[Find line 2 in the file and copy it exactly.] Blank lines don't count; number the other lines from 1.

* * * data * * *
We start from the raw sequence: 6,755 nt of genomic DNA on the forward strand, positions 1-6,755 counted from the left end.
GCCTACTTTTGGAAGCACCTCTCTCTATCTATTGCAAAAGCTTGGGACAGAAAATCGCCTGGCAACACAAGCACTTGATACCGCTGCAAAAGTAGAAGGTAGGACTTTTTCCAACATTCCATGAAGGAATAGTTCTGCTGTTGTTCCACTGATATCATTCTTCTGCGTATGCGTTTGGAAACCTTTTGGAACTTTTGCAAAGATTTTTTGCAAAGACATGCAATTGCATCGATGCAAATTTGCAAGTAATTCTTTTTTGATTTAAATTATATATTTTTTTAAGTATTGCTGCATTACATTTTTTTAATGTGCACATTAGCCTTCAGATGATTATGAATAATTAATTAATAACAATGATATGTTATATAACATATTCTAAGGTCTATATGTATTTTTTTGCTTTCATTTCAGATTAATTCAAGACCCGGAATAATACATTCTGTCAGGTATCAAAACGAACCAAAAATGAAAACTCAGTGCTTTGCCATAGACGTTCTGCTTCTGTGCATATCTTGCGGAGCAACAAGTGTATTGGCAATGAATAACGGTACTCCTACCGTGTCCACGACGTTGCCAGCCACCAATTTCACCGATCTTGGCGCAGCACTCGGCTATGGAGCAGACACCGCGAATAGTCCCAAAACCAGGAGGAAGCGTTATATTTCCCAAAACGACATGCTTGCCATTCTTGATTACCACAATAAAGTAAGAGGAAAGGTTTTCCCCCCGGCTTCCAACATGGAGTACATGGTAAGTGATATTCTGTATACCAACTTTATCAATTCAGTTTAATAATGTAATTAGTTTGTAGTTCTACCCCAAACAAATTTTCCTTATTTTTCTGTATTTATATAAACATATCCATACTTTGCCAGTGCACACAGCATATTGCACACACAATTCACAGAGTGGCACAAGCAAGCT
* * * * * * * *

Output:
GCCTACTTTTGGAAGCACCTCTCTCTATCTATTGCAAAAGCTTGGGACAGAAAATCGCCTGGCAACACAAGCACTTGATACCGCTGCAAAAGTAGAAGGTAGGACTTTTTCCAACATTCCATGAAGGAATAGTTCTGCTGTTGTTCCACTGATATCATTCTTCTGCGTATGCGTTTGGAAACCTTTTGGAACTTTTGCAAAGATTTTTTGCAAAGACATGCAATTGCATCGATGCAAATTTGCAAGTAATTCTTTTTTGATTTAAATTATATATTTTTTTAAGTATTGCTGCATTACATTTTTTTAATGTGCACATTAGCCTTCAGATGATTATGAATAATTAATTAATAACAATGATATGTTATATAACATATTCTAAGGTCTATATGTATTTTTTTGCTTTCATTTCAGATTAATTCAAGACCCGGAATAATACATTCTGTCAGGTATCAAAACGAACCAAAAATGAAAACTCAGTGCTTTGCCATAGACGTTCTGCTTCTGTGCATATCTTGCGGAGCAACAAGTGTATTGGCAATGAATAACGGTACTCCTACCGTGTCCACGACGTTGCCAGCCACCAATTTCACCGATCTTGGCGCAGCACTCGGCTATGGAGCAGACACCGCGAATAGTCCCAAAACCAGGAGGAAGCGTTATATTTCCCAAAACGACATGCTTGCCATTCTTGATTACCACAATAAAGTAAGAGGAAAGGTTTTCCCCCCGGCTTCCAACATGGAGTACATGGTAAGTGATATTCTGTATACCAACTTTATCAATTCAGTTTAATAATGTAATTAGTTTGTAGTTCTACCCCAAACAAATTTTCCTTATTTTTCTGTATTTATATAAACATATCCATACTTTGCCAGTGCACACAGCATATTGCACACACAATTCACAGAGTGGCACAAGCAAGCT